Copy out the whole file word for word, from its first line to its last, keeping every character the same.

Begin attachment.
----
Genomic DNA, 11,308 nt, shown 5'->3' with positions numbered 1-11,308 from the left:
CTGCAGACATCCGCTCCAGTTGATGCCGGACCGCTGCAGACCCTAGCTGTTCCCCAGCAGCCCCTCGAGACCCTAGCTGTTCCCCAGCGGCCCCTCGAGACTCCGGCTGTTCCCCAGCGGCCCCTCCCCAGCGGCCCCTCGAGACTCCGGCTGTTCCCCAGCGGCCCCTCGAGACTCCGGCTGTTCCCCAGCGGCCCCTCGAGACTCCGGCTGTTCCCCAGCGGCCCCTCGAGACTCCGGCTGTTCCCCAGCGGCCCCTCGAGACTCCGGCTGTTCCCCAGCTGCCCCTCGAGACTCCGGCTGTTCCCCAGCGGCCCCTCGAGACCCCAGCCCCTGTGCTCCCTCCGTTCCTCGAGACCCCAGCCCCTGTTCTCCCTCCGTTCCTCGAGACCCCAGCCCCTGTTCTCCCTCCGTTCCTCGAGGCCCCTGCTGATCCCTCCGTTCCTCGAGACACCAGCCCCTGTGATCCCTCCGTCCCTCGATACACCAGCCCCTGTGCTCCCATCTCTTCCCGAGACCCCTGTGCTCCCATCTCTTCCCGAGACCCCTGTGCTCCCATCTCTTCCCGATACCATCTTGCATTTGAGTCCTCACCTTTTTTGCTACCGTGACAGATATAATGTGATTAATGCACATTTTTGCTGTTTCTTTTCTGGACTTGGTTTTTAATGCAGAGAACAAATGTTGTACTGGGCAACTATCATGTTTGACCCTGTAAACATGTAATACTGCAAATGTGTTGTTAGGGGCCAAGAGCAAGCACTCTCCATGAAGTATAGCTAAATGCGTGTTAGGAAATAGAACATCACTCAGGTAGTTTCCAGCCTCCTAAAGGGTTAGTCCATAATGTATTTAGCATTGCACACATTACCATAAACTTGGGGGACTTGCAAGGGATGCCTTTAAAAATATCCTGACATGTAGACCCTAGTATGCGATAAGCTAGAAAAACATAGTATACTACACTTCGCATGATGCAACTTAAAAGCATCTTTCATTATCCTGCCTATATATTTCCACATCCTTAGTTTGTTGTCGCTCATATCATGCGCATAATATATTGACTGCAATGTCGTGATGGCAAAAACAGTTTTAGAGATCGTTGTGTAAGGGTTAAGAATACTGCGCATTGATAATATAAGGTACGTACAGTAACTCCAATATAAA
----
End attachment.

Genomic DNA, 11,308 nt, shown 5'->3' with positions numbered 1-11,308 from the left:
CTGCAGACATCCGCTCCAGTTGATGCCGGACCGCTGCAGACCCTAGCTGTTCCCCAGCAGCCCCTCGAGACCCTAGCTGTTCCCCAGCGGCCCCTCGAGACTCCGGCTGTTCCCCAGCGGCCCCTCCCCAGCGGCCCCTCGAGACTCCGGCTGTTCCCCAGCGGCCCCTCGAGACTCCGGCTGTTCCCCAGCGGCCCCTCGAGACTCCGGCTGTTCCCCAGCGGCCCCTCGAGACTCCGGCTGTTCCCCAGCGGCCCCTCGAGACTCCGGCTGTTCCCCAGCTGCCCCTCGAGACTCCGGCTGTTCCCCAGCGGCCCCTCGAGACCCCAGCCCCTGTGCTCCCTCCGTTCCTCGAGACCCCAGCCCCTGTTCTCCCTCCGTTCCTCGAGACCCCAGCCCCTGTTCTCCCTCCGTTCCTCGAGGCCCCTGCTGATCCCTCCGTTCCTCGAGACACCAGCCCCTGTGATCCCTCCGTCCCTCGATACACCAGCCCCTGTGCTCCCATCTCTTCCCGAGACCCCTGTGCTCCCATCTCTTCCCGAGACCCCTGTGCTCCCATCTCTTCCCGATACCATCTTGCATTTGAGTCCTCACCTTTTTTGCTACCGTGACAGATATAATGTGATTAATGCACATTTTTGCTGTTTCTTTTCTGGACTTGGTTTTTAATGCAGAGAACAAATGTTGTACTGGGCAACTATCATGTTTGACCCTGTAAACATGTAATACTGCAAATGTGTTGTTAGGGGCCAAGAGCAAGCACTCTCCATGAAGTATAGCTAAATGCGTGTTAGGAAATAGAACATCACTCAGGTAGTTTCCAGCCTCCTAAAGGGTTAGTCCATAATGTATTTAGCATTGCACACATTACCATAAACTTGGGGGACTTGCAAGGGATGCCTTTAAAAATATCCTGACATGTAGACCCTAGTATGCGATAAGCTAGAAAAACATAGTATACTACACTTCGCATGATGCAACTTAAAAGCATCTTTCATTATCCTGCCTATATATTTCCACATCCTTAGTTTGTTGTCGCTCATATCATGCGCATAATATATTGACTGCAATGTCGTGATGGCAAAAACAGTTTTAGAGATCGTTGTGTAAGGGTTAAGAATACTGCGCATTGATAATATAAGGTACGTACAGTAACTCCAATATAAA